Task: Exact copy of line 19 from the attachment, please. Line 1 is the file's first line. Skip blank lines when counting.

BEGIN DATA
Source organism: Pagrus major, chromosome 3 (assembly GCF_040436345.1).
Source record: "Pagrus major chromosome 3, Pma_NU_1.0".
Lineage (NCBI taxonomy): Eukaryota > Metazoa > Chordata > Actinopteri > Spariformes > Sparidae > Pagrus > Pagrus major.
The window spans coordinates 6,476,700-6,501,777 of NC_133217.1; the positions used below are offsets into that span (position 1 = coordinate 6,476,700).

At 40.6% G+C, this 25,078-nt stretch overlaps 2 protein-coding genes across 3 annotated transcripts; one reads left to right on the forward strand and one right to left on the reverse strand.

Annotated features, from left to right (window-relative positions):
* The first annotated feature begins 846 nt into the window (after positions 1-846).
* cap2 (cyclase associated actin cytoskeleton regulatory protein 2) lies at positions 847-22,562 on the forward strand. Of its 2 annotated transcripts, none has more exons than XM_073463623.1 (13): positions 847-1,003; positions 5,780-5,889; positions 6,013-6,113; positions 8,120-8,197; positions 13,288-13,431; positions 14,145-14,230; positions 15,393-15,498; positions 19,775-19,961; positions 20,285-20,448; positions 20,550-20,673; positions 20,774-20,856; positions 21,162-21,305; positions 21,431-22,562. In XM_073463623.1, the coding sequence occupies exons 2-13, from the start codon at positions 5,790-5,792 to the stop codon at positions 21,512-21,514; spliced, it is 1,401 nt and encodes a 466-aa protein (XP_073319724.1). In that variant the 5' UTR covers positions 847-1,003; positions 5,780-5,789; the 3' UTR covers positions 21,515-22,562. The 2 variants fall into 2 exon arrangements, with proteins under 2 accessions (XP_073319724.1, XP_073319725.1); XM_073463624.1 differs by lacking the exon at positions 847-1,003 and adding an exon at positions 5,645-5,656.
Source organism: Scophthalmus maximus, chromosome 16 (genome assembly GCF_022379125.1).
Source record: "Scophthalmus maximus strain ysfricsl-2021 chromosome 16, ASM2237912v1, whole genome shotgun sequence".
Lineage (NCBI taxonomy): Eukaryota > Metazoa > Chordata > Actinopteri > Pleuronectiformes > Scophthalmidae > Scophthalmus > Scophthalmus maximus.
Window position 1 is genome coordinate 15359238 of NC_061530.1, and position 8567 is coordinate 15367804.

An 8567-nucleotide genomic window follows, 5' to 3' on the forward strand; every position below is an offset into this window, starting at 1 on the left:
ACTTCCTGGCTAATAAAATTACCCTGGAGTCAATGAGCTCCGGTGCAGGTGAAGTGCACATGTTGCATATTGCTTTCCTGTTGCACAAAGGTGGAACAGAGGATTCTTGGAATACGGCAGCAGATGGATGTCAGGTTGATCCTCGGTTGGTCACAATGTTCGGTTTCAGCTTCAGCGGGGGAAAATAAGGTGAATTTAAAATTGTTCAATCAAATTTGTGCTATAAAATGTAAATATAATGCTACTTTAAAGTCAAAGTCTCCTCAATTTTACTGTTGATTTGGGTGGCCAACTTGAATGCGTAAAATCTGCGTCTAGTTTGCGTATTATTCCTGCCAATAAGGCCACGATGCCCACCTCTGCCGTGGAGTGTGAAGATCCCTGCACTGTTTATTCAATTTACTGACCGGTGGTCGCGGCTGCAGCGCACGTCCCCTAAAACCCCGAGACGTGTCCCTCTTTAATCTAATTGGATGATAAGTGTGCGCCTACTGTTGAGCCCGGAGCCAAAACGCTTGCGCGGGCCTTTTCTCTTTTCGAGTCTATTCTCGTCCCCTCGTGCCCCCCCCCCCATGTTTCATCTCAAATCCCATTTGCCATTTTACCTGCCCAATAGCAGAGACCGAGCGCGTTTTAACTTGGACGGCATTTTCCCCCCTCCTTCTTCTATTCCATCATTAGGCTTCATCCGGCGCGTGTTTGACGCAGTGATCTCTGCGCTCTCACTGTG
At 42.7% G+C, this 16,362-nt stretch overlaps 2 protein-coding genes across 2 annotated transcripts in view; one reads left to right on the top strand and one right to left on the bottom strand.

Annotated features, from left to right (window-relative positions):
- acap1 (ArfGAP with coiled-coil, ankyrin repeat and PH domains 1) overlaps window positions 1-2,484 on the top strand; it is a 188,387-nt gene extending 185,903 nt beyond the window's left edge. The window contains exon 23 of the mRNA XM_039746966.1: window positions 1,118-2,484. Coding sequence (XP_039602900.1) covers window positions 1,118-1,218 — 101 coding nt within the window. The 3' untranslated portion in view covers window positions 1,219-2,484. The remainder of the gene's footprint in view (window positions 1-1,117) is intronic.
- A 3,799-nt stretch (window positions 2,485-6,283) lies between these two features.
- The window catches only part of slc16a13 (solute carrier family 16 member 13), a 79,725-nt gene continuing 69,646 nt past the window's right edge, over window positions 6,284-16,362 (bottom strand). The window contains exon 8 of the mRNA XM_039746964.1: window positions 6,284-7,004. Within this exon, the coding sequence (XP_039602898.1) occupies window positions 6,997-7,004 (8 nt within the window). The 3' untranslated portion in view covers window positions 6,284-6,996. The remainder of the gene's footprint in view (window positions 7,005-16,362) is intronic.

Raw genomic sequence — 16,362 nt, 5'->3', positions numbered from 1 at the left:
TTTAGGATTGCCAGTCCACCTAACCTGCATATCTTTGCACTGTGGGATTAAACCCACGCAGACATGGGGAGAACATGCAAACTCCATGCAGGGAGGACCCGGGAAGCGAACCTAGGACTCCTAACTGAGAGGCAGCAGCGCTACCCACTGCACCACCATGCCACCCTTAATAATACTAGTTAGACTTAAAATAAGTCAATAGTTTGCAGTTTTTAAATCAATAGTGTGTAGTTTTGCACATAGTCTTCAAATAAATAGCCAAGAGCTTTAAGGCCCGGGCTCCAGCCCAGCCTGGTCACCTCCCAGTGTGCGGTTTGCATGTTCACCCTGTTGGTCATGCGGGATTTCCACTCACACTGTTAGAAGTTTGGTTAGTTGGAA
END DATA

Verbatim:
- The window catches only part of slc16a13 (solute carrier family 16 member 13), a 79,725-nt gene continuing 69,646 nt past the window's right edge, over window positions 6,284-16,362 (bottom strand). The window contains exon 8 of the mRNA XM_039746964.1: window positions 6,284-7,004. Within this exon, the coding sequence (XP_039602898.1) occupies window positions 6,997-7,004 (8 nt within the window). The 3' untranslated portion in view covers window positions 6,284-6,996. The remainder of the gene's footprint in view (window positions 7,005-16,362) is intronic.